Musings of an anonymous geek

November 10, 2005

LAMP CMS Systems frustration

Filed under: Technology — m0j0 @ 10:41 pm

I’m never happy with whatever site I’m running or involved with. Evolution of a site is never fast enough for me, never fresh enough for me, and never easy enough to work with. Over the years, I’ve run test versions of my sites using Mambo, PostNuke, PHP-Nuke, PHP-X, Drupal, ezPublish, and many other LAMP-based CMS systems. My experience has been that they suffer from one of two major downfalls:

1) They were conceived to handle a very specific task, and every other task was an afterthought.

2) They were conceived to handle large, team-based publishing of multiple content types, and so they have things like “workflows” that a single-user site never uses, so there’s a learning curve involved in just getting a simple content model together.

The Nuke-like CMS systems suffer from problem 1. They were conceived as news portals, not full-fledged content management solutions. You could get “plugins” for everything else you wanted, but since the API was originally designed to handle a very simple set of tasks, integration of plugins to do completely unrelated stuff has always been horrible, and everything was always shot to hell upon an upgrade.

The Mambo and ezPublish models of content management put walls up between the authors, editors and publishers of content, so a single user has to put on three different hats to get things out the door. With Mambo, I tried two different times to figure out how to create what I thought was a very simple hierarchical menu for the front page of a documentation site. It was impossible. There was jargon involved in Mambo that was so convoluted that is clearly just wasn’t aimed at getting a site up and running quickly that did anything useful.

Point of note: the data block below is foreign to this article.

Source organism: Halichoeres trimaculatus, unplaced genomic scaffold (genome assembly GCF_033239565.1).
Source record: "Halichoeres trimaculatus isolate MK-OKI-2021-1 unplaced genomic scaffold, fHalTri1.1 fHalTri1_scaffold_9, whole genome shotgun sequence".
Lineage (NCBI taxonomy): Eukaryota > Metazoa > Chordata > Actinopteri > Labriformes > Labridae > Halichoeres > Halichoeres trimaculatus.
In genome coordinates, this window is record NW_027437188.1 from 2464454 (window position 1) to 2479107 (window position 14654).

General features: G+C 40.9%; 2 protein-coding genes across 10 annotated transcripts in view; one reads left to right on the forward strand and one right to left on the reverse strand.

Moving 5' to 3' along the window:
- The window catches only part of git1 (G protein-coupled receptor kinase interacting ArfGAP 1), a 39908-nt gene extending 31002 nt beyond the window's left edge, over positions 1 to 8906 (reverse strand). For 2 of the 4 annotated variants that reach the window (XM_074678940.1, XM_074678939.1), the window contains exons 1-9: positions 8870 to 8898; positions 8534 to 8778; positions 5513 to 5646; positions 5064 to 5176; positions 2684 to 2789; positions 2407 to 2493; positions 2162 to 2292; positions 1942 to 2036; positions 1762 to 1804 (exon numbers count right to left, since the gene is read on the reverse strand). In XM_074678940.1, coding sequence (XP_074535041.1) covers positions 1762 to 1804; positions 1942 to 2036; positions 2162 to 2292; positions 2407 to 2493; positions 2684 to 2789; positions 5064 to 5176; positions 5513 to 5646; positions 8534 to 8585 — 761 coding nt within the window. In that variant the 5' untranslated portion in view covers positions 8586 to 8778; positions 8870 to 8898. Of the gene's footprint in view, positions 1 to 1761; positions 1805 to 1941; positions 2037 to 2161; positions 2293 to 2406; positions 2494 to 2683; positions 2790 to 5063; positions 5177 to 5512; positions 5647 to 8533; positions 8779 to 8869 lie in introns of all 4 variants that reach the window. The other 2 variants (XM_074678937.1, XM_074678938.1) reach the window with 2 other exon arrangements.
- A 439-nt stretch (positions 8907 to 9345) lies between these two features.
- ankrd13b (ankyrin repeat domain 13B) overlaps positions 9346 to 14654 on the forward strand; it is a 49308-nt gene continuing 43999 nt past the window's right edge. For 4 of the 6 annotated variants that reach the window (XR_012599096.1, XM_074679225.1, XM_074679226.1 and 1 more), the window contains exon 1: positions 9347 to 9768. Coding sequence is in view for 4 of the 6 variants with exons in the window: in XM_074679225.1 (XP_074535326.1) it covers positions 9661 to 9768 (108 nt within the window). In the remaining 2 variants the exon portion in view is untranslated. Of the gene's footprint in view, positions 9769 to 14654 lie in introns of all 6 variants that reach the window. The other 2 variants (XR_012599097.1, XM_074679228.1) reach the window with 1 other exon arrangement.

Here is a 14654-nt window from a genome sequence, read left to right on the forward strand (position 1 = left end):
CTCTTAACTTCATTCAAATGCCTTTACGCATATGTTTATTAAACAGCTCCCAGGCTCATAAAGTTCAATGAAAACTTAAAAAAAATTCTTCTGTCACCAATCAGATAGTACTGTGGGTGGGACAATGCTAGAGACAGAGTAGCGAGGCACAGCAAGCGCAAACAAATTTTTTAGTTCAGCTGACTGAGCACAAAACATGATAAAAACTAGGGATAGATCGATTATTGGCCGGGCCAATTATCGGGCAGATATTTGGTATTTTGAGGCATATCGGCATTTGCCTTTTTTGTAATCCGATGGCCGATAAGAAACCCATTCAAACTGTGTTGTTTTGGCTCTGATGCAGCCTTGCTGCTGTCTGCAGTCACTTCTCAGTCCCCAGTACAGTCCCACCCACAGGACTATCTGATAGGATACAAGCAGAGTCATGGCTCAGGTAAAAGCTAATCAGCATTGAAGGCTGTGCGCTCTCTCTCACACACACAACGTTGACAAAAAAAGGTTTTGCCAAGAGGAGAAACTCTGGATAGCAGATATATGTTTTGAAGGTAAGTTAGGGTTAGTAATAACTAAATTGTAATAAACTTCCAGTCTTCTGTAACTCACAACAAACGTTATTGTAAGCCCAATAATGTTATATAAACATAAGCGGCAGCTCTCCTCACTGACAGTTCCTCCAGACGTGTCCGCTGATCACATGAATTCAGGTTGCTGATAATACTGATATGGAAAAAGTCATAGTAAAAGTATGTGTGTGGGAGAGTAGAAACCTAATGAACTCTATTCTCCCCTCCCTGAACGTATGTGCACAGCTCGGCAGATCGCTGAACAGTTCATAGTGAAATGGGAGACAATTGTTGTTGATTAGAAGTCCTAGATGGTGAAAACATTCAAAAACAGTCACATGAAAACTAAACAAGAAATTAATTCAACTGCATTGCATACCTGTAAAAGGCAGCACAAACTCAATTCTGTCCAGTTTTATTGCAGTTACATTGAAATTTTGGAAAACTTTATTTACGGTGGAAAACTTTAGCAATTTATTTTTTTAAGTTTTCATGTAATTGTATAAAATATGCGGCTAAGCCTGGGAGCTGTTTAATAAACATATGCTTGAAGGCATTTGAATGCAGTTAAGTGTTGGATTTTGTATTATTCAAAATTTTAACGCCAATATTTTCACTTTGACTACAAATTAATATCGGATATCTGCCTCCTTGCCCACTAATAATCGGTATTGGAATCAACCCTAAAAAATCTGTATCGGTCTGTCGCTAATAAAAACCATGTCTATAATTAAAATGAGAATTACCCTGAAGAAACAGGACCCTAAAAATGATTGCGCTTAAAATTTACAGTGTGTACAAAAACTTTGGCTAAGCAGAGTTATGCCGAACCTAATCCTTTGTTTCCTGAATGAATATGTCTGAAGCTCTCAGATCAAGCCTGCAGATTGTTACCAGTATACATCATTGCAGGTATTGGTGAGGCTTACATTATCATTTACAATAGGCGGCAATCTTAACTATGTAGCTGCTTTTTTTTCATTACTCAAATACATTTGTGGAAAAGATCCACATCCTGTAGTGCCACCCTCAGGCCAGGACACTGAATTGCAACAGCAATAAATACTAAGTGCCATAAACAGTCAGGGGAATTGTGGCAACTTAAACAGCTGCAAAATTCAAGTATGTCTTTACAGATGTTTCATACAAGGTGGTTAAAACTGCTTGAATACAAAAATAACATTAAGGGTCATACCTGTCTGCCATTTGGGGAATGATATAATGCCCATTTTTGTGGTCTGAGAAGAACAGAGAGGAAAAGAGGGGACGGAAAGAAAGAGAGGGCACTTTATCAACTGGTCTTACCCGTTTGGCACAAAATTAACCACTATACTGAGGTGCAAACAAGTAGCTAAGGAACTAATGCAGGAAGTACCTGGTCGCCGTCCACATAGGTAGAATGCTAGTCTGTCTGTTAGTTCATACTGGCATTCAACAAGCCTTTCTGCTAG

With ezPublish, the first thing it does is try to force you down the path of creating a particular *kind* of site. A news site, corporate site, blog… I believe there were, like, 8 choices. Well, I don’t want any *one* kind of site.

What I really want is an application that doesn’t make assumptions about the content of the site. Sound a lot like I want a Wiki, right?

Well, they have their own issues. First, they need to be thoroughly locked down. Wikis are designed with the intention that it is driven somewhat by the spectators. I do not want that. Second, I haven’t found a very easy way to link one article across multiple categories. What I guess I want is a Wiki that understands the notion of “tags” or something, so I can categorize the content however I please, but still define a relationship between articles or documents in other completely remote sections of the site without a lot of heavy lifting.

I’m also tired of single-topic sites. I’ve grown to hate, because the domain pretty much dictates what the content should probably be. I have a wide array of interests, and I’d like to write about all of them, because I like to write, and because writing helps me to remember the things I’ve learned about whatever my interest is this week. One day, I might want to write about issues with my Radio Shack bread board electronics kit. The next day, I might want to post a video of my high run in straight pool. On the weekend, I want to post some “finger tips” about how *not* to slice a finger off while using a router. Maybe I want to have a “home improvement” section with notes for others about how to avoid the pain involved in working with fiberglass insulation. Maybe I want to videotape a tech support call and accompany that with notes.

I want an application that will let me host all of this stuff, and maybe have some friends pitch in and help, and I *DO NOT* want to be writing code – I want to be writing content.

If anyone out there understands what I’m looking for and knows of a solution, I’m all ears!


1 Comment »

  1. I don’t know if you have tried a recent version of Drupal – but if not then I would give it another go.
    My experience of it has been great – modules are highly integrated, and you can configure it for pretty much any kind of site. It is easy to use the book module to build simple hiarachical site content. It also has a very flexible permission system, that doesn’t force you into a particular workflow.
    Good luck!

    Comment by Grug — November 14, 2005 @ 6:40 am | Reply

RSS feed for comments on this post. TrackBack URI

Leave a Reply

Please log in using one of these methods to post your comment: Logo

You are commenting using your account. Log Out /  Change )

Google+ photo

You are commenting using your Google+ account. Log Out /  Change )

Twitter picture

You are commenting using your Twitter account. Log Out /  Change )

Facebook photo

You are commenting using your Facebook account. Log Out /  Change )


Connecting to %s

Blog at

%d bloggers like this: